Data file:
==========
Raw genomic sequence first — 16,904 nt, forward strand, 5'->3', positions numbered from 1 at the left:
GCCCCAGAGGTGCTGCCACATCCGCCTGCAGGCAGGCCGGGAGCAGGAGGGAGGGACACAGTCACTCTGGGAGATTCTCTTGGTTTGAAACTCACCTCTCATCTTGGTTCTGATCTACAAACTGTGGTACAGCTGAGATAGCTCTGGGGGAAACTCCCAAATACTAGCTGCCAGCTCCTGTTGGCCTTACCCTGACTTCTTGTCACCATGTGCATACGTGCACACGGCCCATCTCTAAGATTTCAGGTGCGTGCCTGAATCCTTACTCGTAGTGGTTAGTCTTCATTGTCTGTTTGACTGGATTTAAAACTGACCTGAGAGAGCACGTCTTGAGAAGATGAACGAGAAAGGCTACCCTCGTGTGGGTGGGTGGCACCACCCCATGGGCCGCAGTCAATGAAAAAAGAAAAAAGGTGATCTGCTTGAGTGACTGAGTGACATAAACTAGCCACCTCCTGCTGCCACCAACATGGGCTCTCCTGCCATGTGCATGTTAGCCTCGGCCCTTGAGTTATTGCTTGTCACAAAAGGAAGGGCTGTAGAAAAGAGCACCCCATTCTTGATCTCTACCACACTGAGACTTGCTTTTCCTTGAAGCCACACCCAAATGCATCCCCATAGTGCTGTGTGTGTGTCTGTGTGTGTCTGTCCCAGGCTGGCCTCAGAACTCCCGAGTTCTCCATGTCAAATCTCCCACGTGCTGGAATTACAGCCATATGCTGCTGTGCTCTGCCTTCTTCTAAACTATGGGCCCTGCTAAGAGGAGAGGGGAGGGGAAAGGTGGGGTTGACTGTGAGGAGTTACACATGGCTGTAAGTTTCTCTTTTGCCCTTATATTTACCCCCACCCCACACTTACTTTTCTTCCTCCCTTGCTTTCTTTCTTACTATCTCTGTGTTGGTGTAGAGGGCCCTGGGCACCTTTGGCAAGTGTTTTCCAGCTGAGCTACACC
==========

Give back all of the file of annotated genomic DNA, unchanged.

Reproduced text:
Raw genomic sequence first — 16,904 nt, forward strand, 5'->3', positions numbered from 1 at the left:
GCCCCAGAGGTGCTGCCACATCCGCCTGCAGGCAGGCCGGGAGCAGGAGGGAGGGACACAGTCACTCTGGGAGATTCTCTTGGTTTGAAACTCACCTCTCATCTTGGTTCTGATCTACAAACTGTGGTACAGCTGAGATAGCTCTGGGGGAAACTCCCAAATACTAGCTGCCAGCTCCTGTTGGCCTTACCCTGACTTCTTGTCACCATGTGCATACGTGCACACGGCCCATCTCTAAGATTTCAGGTGCGTGCCTGAATCCTTACTCGTAGTGGTTAGTCTTCATTGTCTGTTTGACTGGATTTAAAACTGACCTGAGAGAGCACGTCTTGAGAAGATGAACGAGAAAGGCTACCCTCGTGTGGGTGGGTGGCACCACCCCATGGGCCGCAGTCAATGAAAAAAGAAAAAAGGTGATCTGCTTGAGTGACTGAGTGACATAAACTAGCCACCTCCTGCTGCCACCAACATGGGCTCTCCTGCCATGTGCATGTTAGCCTCGGCCCTTGAGTTATTGCTTGTCACAAAAGGAAGGGCTGTAGAAAAGAGCACCCCATTCTTGATCTCTACCACACTGAGACTTGCTTTTCCTTGAAGCCACACCCAAATGCATCCCCATAGTGCTGTGTGTGTGTCTGTGTGTGTCTGTCCCAGGCTGGCCTCAGAACTCCCGAGTTCTCCATGTCAAATCTCCCACGTGCTGGAATTACAGCCATATGCTGCTGTGCTCTGCCTTCTTCTAAACTATGGGCCCTGCTAAGAGGAGAGGGGAGGGGAAAGGTGGGGTTGACTGTGAGGAGTTACACATGGCTGTAAGTTTCTCTTTTGCCCTTATATTTACCCCCACCCCACACTTACTTTTCTTCCTCCCTTGCTTTCTTTCTTACTATCTCTGTGTTGGTGTAGAGGGCCCTGGGCACCTTTGGCAAGTGTTTTCCAGCTGAGCTACACC